Horticultural Highlight: Amsonia hubrichtii, Thread-leaf blue star

October 1, 2019

Yellow, yellow, yellow

it eats into the leaves,

smears with saffron

            -William Carlos Williams

Autumn at Mount Auburn is full with an impressionistic cornucopia of changing landscape colors. During this weeks-long period, different plants pass the mantle of being the “plant of the day.” One plant providing outstanding yellow is Amsonia hubrichtii, thread-leaf blue star.

The genus Amsonia includes about 20 species of clump-forming, herbaceous perennials, primarily native to North America, with one species each also native to eastern Asia and Europe. The name commemorates John Amson (1698-1765), English physician and botanist, who was the one-time mayor (ca.1750) of Williamsburg in Colonial Virginia.

Amsonia hubrichtii, thread-leaf blue star in May displays pale blue flowers atop of three-foot-high stems. Its leaves are uniquely narrow, finely textured, adding contrast next to any companion plants. In breezes, there are kinetic, delightful sways of this billowy foliage. October provides further grandeur as these leaves slowly morph into a butter-yellow or vibrant gold color that will persist for 2-3 weeks. This was the Perennial Plant Association’s “Plant of the Year” in 2011.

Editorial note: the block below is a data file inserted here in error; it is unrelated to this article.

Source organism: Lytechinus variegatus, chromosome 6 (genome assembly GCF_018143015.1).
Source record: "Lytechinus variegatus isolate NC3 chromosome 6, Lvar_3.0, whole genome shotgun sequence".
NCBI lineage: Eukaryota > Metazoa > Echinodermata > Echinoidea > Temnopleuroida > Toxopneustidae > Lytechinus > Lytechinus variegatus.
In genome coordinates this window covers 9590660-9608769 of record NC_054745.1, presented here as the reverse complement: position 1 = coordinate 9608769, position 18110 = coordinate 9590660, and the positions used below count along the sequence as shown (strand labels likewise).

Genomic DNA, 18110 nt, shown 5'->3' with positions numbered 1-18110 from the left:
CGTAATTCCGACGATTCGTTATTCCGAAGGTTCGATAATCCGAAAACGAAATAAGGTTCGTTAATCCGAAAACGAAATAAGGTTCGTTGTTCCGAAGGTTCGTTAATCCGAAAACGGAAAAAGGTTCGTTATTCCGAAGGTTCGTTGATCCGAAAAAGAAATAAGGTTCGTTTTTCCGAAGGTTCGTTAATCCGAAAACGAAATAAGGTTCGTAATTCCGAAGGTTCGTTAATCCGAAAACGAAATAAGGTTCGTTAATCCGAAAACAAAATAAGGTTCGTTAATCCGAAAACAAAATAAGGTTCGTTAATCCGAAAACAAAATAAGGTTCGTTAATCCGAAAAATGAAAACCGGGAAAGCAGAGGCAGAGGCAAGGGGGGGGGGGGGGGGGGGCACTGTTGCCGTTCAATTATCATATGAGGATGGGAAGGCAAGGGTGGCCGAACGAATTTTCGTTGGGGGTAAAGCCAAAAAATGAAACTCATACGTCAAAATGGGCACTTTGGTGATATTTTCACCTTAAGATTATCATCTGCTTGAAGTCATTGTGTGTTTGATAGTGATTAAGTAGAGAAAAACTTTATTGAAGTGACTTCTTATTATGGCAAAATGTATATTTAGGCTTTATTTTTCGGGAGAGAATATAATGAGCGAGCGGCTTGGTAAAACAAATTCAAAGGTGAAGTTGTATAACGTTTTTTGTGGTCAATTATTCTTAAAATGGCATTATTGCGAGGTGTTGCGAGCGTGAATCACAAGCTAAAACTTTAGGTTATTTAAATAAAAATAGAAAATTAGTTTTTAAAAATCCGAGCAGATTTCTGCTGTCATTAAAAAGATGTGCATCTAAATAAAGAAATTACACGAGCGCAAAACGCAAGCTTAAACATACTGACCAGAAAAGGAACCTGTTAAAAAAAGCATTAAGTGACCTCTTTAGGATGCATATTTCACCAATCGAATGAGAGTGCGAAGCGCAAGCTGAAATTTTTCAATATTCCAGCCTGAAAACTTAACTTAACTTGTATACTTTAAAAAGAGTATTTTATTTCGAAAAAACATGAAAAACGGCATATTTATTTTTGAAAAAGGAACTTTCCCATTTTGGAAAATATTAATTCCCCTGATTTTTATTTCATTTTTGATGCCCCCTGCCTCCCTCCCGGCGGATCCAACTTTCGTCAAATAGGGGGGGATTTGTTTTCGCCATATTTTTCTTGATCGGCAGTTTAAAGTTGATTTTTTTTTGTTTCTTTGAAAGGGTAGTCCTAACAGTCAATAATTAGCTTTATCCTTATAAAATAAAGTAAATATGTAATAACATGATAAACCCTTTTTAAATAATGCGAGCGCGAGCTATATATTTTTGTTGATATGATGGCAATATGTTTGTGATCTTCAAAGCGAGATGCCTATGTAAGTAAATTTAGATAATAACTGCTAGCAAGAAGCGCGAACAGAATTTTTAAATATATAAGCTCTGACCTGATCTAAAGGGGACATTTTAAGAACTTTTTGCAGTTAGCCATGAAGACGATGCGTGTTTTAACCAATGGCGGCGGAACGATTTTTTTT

We also grow Amsonia tabernaemontana var. salicifolia, blue star that likewise produces blue springtime flowers and outstanding yellow fall foliage. The lanceolate, willow-like leaves are wider than thread-leaf. These two stars are problem free, three-season, reliable perennials. On your next visit to Mount Auburn look for these on Central Avenue, Narcissus Path, at the flagpole and in Asa Gray garden among other locations.

Yellow as a goat’s wise and wicked eyes,

yellow as a hill of daffodils,

yellow as dandelions by the highway,

yellow as butter and egg yolks,

yellow as a school bus stopping you,

yellow as a slicker in a downpour

            -Marge Piercy

About the Author: Jim Gorman

Visitor Services Assistant View all posts by Jim Gorman →


  1. Nina Danforth says:

    Fantastic Amsonia photos and write-up, Jim. Especially in contrast with the hard stone. I’m going right out to find a few of these for my garden!

  2. Rebecca Ramsay says:

    Since Amsonias grow somewhat close to the ground,
    maybe some of their lovely fall foliage will outlast this recent

Leave a Reply

Your email address will not be published. Required fields are marked *

This site uses Akismet to reduce spam. Learn how your comment data is processed.